Industrial hygiene: from science to the art of winging it

Being an industrial hygienist in the time of the novel coronavirus is a bit surreal. Most of us IH’s have gotten used to the challenge of trying to help people understand just what it is we do, once in a while apologizing for what feels like a dated job title. I know that early in my career I occasionally muttered: nope, we don’t clean teeth or toilets.

It is probably true that all industrial hygienists have encountered occasions when we felt our knowledge wasn’t appreciated. That some around us didn’t take our warnings or recommendations as seriously as we felt they should. Yes! We are the ones committed to protecting the health and safety of people in the workplace and the community! We are the ones who have reminded so many about the limitations of respirators. Most of us have attempted to fit-test difficult people. For me, I harken back to the late 1980s when fit-testing in Alaska. A couple of big burly men argued with me – quite vehemently – that they “knew” they could pass a fit-test with their beard. After all…they had done it before! We all have presented training and shared messages like, no not every mask fits fits each face. We’ve repeated the “Hierarchy of Controls” so many times we’ve probably done it during our night-time dreams. But now, all these stories are so long ago: at least way back in 2019!

How did we not know that sometime soon – now – our knowledge and skill set would be of highest interest to everyone! And so many (who aren’t an IH) would share everything they knew on the topic too! So I ask you, my IH friends: remember those good old days? NIOSH certification was King! Duct tape? Never! Fit-testing with a selection of different sizes and styles of masks? Always! Training? Of course! Make your own? Don’t make me laugh! (or cry?)

Okay, I just had to get this off my chest. Now, moving back to 2020, we thank all of those emergency workers, first responders, and others doing essential work to keep people safe, fed, and cared for. It’s too late to say, we shoulda coulda. (But we should have and could have.) Instead, let’s enjoy viewing the 2020 Models of the COVID-19 Mask Parade.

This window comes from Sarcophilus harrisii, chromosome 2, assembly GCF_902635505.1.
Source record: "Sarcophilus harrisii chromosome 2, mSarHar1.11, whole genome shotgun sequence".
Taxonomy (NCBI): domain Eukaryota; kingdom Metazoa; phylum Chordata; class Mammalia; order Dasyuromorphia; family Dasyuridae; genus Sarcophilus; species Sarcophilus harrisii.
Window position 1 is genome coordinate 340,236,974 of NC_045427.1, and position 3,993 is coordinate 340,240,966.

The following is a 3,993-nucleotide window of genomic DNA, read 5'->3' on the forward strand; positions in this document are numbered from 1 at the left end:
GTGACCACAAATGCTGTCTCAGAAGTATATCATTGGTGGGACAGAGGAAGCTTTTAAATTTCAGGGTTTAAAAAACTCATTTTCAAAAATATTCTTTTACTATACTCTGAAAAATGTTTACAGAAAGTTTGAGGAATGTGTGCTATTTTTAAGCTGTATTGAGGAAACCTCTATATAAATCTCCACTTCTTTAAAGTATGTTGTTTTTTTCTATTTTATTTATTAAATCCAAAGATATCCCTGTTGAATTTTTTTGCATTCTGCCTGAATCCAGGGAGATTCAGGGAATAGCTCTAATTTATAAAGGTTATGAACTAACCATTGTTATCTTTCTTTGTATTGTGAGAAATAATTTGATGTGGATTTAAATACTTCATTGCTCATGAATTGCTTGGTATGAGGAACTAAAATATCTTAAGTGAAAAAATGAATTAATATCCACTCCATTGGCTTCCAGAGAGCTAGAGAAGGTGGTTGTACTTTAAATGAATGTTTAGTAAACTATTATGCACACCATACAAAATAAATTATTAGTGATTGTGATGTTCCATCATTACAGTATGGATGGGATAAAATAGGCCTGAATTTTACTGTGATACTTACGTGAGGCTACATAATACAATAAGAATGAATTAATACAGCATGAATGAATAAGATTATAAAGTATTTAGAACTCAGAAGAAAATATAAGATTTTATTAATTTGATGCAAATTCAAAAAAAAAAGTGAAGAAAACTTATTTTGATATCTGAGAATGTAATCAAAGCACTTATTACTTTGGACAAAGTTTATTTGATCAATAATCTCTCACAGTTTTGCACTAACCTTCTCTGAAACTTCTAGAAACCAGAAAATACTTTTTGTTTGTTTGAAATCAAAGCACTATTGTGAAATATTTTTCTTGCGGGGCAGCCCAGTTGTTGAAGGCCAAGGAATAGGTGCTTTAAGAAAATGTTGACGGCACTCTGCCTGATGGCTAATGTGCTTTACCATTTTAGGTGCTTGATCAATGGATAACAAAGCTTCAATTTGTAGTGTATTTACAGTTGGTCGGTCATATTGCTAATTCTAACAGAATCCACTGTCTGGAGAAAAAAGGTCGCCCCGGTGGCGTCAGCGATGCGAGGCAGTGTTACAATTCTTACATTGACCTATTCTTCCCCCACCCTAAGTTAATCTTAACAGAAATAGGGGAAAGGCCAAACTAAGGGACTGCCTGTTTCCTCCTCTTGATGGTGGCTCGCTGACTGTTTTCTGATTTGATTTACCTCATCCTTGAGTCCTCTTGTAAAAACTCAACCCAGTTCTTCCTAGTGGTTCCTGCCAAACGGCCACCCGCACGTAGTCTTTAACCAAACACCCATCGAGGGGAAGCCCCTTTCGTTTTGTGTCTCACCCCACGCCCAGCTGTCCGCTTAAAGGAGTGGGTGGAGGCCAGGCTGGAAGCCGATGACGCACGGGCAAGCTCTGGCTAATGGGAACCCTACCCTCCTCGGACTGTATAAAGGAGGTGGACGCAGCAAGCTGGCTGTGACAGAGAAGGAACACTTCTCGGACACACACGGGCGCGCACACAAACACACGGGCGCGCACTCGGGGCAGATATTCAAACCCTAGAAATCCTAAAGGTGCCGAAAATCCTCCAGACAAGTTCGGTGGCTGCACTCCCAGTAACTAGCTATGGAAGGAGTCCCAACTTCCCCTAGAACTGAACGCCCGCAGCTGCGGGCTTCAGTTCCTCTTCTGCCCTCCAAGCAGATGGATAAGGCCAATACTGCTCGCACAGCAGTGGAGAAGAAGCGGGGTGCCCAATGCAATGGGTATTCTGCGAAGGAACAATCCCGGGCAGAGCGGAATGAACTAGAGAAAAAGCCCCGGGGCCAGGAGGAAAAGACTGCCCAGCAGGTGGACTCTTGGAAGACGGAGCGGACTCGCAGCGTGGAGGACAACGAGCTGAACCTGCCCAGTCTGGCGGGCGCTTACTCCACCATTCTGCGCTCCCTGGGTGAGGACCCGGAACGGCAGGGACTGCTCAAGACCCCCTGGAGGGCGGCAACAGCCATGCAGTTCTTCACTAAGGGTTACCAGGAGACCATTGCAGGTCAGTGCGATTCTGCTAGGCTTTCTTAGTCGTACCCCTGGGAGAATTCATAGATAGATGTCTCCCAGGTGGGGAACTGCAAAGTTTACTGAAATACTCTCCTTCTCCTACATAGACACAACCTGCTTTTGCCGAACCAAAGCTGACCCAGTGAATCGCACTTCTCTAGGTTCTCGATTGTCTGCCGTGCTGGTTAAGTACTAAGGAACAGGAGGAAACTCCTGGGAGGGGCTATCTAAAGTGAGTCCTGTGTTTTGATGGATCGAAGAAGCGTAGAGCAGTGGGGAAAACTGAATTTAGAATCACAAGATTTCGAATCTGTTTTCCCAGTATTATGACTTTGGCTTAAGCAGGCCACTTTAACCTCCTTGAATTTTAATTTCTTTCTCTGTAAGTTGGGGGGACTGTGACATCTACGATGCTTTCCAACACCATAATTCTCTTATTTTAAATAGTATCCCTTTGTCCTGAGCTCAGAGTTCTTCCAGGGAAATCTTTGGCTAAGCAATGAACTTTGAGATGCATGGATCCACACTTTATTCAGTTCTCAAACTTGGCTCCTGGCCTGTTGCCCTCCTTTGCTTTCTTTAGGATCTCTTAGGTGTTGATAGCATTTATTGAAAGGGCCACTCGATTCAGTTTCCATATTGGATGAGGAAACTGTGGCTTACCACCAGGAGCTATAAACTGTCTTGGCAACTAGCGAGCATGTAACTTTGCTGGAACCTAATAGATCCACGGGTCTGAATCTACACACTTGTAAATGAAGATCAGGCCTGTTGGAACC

First, we have the Duct Tape Model: best in circumstances when face piece is so old that the strap attachments are cracked and a glue gun doesn’t work. (NIOSH Certification # COVID-ONLY-NOT-IN-HEALTHCARE-OLD-TIMERS)

Next we have the Dog Coffee Please Model (NIOSH Certification # COVID-ONLY-GOOD-FOR DOG-PARK-AND-POOPING.)

Next, we are thrilled to offer the Budget Mummy Style Model for IH Retirees who forgot to keep important supplies post-retirement. (NIOSH Certification # COVID ONLY – GOLF COURSE SIMPLE STYLE.)

And finally, new for April is the Plus Creative Style Model for IH retiree who donated all working masks to healthcare. (NIOSH Certification # COVID ONLY GOLF COURSE DELUXE MODEL.)

We did have a late breaking addition to our spring collection. Interestingly, yet another retiree model. Please welcome our Gingham Mid-West Model with Scrunchy Attachments (NIOSH Certification # COVID NEIGHOBORHOOD STROLL MODEL ONLY, VOID IN SUPERMARKETS.)

The owners of the last two masks applied to be added as additional 2020 Models of the COVID-19 Mask Parade. We are sorry to disappoint but they both seem to meet 2019 NIOSH approval standards, and were thus, accordingly rejected. They were, however, a strong favorite in the People’s Choice category, fondly dubbed “Darth Vader.” Please do try again next year.

Oh wait, another late breaking entry. Please welcome Back to the Basics: Remembering the Plague (NIOSH Certification #COVID Old School, Void in Public or around small children.)

Thanks for joining me. And now, back to life in 2020.

2 thoughts on “Industrial hygiene: from science to the art of winging it

Leave a Reply

Fill in your details below or click an icon to log in:

WordPress.com Logo

You are commenting using your WordPress.com account. Log Out /  Change )

Google photo

You are commenting using your Google account. Log Out /  Change )

Twitter picture

You are commenting using your Twitter account. Log Out /  Change )

Facebook photo

You are commenting using your Facebook account. Log Out /  Change )

Connecting to %s